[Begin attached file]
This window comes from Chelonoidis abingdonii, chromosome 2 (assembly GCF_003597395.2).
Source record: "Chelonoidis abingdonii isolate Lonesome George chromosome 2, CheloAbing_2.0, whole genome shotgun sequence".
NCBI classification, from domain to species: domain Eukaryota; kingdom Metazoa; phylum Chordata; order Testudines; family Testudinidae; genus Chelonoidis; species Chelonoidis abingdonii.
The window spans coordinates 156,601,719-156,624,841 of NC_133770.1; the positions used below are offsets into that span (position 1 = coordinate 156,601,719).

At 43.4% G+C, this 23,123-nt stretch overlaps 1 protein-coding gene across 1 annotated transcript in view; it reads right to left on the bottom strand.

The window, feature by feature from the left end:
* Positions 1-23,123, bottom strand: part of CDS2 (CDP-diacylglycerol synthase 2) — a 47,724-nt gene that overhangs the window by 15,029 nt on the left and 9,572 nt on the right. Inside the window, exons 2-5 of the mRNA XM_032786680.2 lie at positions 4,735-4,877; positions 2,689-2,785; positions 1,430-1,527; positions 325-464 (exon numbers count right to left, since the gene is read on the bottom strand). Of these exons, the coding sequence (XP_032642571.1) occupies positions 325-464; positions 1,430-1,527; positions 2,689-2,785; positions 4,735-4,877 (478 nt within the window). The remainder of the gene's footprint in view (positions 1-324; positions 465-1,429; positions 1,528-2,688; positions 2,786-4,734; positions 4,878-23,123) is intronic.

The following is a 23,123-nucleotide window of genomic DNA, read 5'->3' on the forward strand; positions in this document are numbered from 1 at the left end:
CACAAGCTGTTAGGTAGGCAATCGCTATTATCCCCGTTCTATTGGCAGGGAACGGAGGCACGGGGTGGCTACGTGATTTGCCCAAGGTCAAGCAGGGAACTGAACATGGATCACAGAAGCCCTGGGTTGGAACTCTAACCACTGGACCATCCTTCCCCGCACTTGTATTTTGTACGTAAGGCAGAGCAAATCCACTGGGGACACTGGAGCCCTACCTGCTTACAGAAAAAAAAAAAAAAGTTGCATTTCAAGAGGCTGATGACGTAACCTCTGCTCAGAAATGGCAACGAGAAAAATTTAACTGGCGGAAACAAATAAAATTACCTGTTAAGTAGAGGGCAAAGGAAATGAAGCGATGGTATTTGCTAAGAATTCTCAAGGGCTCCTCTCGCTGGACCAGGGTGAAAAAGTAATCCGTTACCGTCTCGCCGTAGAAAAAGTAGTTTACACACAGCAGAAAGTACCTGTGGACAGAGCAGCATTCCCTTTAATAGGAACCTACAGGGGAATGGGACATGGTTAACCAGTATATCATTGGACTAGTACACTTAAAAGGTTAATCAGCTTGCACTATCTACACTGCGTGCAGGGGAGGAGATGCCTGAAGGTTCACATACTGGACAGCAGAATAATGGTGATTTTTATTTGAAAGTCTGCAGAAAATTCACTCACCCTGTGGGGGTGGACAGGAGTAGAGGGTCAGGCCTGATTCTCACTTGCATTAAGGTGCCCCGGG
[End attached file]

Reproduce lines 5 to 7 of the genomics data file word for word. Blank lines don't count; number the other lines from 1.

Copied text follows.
At 43.4% G+C, this 23,123-nt stretch overlaps 1 protein-coding gene across 1 annotated transcript in view; it reads right to left on the bottom strand.

The window, feature by feature from the left end:
* Positions 1-23,123, bottom strand: part of CDS2 (CDP-diacylglycerol synthase 2) — a 47,724-nt gene that overhangs the window by 15,029 nt on the left and 9,572 nt on the right. Inside the window, exons 2-5 of the mRNA XM_032786680.2 lie at positions 4,735-4,877; positions 2,689-2,785; positions 1,430-1,527; positions 325-464 (exon numbers count right to left, since the gene is read on the bottom strand). Of these exons, the coding sequence (XP_032642571.1) occupies positions 325-464; positions 1,430-1,527; positions 2,689-2,785; positions 4,735-4,877 (478 nt within the window). The remainder of the gene's footprint in view (positions 1-324; positions 465-1,429; positions 1,528-2,688; positions 2,786-4,734; positions 4,878-23,123) is intronic.